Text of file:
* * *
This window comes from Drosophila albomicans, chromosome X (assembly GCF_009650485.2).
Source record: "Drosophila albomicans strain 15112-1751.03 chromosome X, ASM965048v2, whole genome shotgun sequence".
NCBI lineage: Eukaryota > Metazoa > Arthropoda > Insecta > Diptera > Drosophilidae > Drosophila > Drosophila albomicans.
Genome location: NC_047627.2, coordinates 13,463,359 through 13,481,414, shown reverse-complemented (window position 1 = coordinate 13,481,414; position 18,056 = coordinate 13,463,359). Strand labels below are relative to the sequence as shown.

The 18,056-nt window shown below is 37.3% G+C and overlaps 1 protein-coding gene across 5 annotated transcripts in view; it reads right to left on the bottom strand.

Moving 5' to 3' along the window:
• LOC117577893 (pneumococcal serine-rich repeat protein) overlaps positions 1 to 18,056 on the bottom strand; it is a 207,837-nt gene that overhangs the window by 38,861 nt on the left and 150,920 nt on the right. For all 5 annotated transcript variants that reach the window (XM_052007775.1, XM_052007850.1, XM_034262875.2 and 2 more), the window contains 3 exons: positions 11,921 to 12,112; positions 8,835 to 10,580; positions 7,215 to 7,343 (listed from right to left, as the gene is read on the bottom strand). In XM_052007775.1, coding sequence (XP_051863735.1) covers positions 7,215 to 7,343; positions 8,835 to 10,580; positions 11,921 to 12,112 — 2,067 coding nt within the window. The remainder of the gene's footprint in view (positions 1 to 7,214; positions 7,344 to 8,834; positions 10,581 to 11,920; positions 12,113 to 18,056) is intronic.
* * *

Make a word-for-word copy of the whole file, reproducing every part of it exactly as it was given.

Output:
This window comes from Drosophila albomicans, chromosome X (assembly GCF_009650485.2).
Source record: "Drosophila albomicans strain 15112-1751.03 chromosome X, ASM965048v2, whole genome shotgun sequence".
NCBI lineage: Eukaryota > Metazoa > Arthropoda > Insecta > Diptera > Drosophilidae > Drosophila > Drosophila albomicans.
Genome location: NC_047627.2, coordinates 13,463,359 through 13,481,414, shown reverse-complemented (window position 1 = coordinate 13,481,414; position 18,056 = coordinate 13,463,359). Strand labels below are relative to the sequence as shown.

The 18,056-nt window shown below is 37.3% G+C and overlaps 1 protein-coding gene across 5 annotated transcripts in view; it reads right to left on the bottom strand.

Moving 5' to 3' along the window:
• LOC117577893 (pneumococcal serine-rich repeat protein) overlaps positions 1 to 18,056 on the bottom strand; it is a 207,837-nt gene that overhangs the window by 38,861 nt on the left and 150,920 nt on the right. For all 5 annotated transcript variants that reach the window (XM_052007775.1, XM_052007850.1, XM_034262875.2 and 2 more), the window contains 3 exons: positions 11,921 to 12,112; positions 8,835 to 10,580; positions 7,215 to 7,343 (listed from right to left, as the gene is read on the bottom strand). In XM_052007775.1, coding sequence (XP_051863735.1) covers positions 7,215 to 7,343; positions 8,835 to 10,580; positions 11,921 to 12,112 — 2,067 coding nt within the window. The remainder of the gene's footprint in view (positions 1 to 7,214; positions 7,344 to 8,834; positions 10,581 to 11,920; positions 12,113 to 18,056) is intronic.